My friend, Erika, led group this week and brought great insights and applicable tools for our study of Psalm 143.
This Psalm is known as the prayer of a soul in distress. There are different theories as to when David wrote this Psalm, but one of the more accepted theories is that he wrote this prayer while on the run from his son, Absalom.
This week we looked at how David constructed his plea. He prayed from a place of desperation. Have you ever felt completely overwhelmed and defeated? <– Me too.
Biggest take away from Psalm 143:
(1) David magnifies who God is more than his troubles.
Who David says God is:
Righteous (vs 1, 11)
Unfailing Love (vs 8, 12)
Faithful (vs 1, 5)
Holy (vs 2)
Sovereign (vs 5)
Good (vs 10)
Protector, Shelter, and Refuge (vs 9)
(2) David prayed for more than deliverance from the situation. He asked for it to mean something, for God to use his distress for His glory. How often to we thank God for the problems we are facing because we trust that He has plan to work it all out for good?
(3) In verse 3, David says his enemies crush him to the ground and make him dwell in darkness. Those are real feelings, true emotions he felt. He didn’t hold anything back from God. But, he didn’t stay in that darkness of thought, he remembers what God has done for him (vs 5). We can learn from David and remember. In times of despair, remember what God has done for you, remember your blessings and fix God thanks.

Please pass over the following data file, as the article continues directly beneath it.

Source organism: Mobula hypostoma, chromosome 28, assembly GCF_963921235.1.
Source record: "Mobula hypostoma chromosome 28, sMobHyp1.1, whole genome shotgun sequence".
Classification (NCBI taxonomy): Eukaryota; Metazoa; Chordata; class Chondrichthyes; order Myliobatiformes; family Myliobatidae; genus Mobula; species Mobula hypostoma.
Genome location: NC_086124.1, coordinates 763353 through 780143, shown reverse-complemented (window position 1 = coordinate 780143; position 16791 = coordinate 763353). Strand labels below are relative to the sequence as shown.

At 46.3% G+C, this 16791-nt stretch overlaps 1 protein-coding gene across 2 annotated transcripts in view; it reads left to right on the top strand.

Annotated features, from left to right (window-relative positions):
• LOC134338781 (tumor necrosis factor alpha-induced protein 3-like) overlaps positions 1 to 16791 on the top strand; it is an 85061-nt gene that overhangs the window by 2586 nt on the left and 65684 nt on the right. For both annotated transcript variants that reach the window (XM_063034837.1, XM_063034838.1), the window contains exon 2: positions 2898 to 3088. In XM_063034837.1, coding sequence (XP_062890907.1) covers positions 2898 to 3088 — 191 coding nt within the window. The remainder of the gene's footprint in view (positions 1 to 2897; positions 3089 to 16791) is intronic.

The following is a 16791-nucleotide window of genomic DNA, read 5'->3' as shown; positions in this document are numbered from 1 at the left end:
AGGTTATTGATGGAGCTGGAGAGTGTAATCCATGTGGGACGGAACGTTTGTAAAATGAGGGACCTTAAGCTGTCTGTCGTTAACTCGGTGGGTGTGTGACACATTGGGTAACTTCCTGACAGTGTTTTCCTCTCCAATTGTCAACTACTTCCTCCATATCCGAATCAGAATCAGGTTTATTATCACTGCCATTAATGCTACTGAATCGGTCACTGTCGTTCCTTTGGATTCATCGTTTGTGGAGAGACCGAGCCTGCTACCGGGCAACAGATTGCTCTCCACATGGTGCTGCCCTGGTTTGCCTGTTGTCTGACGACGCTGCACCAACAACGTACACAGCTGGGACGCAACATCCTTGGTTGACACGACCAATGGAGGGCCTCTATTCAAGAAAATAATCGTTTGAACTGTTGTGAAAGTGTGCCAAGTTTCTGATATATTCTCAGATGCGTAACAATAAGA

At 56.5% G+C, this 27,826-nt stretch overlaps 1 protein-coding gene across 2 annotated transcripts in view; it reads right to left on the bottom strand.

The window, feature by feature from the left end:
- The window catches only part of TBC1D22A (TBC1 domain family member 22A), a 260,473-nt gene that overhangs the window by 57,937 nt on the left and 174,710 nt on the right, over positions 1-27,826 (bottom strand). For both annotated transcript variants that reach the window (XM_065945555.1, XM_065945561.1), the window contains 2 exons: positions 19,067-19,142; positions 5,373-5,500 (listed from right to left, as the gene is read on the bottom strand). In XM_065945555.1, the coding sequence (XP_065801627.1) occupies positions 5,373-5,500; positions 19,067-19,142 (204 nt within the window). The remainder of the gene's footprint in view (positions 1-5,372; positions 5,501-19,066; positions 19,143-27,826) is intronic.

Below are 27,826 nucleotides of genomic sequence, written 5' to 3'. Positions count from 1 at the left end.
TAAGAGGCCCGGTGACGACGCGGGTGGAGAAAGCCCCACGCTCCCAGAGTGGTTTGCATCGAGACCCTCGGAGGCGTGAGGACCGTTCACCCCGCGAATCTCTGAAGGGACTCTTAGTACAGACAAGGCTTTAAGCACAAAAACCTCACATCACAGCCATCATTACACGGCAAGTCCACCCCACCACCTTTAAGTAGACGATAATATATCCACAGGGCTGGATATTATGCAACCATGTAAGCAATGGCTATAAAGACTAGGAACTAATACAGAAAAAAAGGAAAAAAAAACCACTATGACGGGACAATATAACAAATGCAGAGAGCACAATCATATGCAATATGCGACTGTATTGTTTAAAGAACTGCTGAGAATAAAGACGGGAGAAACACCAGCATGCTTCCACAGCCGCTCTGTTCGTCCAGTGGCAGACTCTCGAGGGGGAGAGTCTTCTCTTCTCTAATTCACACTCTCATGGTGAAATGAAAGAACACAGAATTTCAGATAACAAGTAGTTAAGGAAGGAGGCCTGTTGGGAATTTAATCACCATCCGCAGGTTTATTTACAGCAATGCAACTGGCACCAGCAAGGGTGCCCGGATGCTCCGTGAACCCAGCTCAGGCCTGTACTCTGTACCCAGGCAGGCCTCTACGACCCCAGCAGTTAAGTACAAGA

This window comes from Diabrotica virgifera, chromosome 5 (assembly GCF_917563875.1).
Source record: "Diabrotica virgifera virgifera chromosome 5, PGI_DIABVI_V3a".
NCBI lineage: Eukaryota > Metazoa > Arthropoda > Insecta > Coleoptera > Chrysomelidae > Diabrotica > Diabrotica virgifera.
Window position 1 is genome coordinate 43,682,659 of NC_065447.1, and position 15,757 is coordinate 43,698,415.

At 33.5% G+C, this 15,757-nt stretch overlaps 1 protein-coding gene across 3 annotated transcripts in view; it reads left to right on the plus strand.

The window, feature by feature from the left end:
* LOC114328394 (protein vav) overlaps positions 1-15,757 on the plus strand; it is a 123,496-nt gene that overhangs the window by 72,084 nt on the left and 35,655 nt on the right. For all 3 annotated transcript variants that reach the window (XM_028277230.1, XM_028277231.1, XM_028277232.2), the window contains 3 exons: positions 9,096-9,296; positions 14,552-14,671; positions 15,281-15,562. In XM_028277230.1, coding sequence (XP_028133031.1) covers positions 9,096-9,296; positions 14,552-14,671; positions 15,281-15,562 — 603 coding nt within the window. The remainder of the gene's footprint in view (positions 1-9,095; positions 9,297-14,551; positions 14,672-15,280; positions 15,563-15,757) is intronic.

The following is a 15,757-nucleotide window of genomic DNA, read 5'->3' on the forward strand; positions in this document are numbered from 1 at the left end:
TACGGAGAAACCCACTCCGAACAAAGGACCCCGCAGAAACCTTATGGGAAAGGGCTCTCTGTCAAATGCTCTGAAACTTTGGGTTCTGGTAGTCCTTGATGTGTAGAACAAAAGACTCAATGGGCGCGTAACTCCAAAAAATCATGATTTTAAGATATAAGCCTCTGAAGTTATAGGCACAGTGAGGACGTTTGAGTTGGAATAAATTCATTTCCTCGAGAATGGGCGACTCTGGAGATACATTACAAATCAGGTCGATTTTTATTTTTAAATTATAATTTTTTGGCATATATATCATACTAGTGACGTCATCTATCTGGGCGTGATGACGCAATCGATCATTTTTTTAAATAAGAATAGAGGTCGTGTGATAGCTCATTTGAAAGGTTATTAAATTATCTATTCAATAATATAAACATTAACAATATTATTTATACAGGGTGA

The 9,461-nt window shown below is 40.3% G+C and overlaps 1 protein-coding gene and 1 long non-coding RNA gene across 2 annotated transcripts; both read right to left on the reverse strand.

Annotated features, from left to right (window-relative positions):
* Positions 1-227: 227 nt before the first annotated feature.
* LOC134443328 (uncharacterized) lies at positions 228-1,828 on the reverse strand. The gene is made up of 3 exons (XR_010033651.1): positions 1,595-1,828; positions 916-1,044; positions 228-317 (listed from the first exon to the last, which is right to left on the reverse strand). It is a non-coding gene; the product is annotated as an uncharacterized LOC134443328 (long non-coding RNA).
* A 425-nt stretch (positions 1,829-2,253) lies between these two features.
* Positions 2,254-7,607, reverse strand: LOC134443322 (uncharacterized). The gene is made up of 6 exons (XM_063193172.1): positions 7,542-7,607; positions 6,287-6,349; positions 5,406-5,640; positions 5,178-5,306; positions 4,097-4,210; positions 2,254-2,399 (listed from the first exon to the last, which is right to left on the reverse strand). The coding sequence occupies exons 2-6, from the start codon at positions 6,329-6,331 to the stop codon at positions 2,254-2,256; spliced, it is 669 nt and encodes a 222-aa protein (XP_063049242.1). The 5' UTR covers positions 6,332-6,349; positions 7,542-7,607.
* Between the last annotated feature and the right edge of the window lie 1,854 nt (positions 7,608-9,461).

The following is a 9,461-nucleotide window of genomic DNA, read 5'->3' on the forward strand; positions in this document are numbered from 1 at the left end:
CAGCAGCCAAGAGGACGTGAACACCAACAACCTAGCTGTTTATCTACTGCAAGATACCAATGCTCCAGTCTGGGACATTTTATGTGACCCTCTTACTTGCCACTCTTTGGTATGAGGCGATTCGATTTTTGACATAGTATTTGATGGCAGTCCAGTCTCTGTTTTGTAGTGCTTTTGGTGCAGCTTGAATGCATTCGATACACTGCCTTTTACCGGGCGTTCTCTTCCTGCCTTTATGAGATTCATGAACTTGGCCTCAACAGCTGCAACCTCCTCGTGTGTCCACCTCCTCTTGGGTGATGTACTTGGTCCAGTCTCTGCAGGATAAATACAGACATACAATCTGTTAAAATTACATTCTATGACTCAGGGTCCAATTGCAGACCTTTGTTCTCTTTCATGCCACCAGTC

Thanksgiving squashes darkness.
(4) David says his enemies make him dwell in darkness, but in Psalm 23, David says God makes him lie down in green pastures and walk along still waters. We have been given a free will. We have a choice which way we will go. Will we allow darkness or Light to reign in our hearts and minds?
Jump over and read Psalm 23. Write it out and meditate on it.
(5) Basics of Prayer:
-Pray should be heartfelt.
1 Samuel 1:10-13
-Pray from a humble heart.
-Pray with faith.
-Pray in obedience to God’s will.
What were your biggest take always from this week’s study?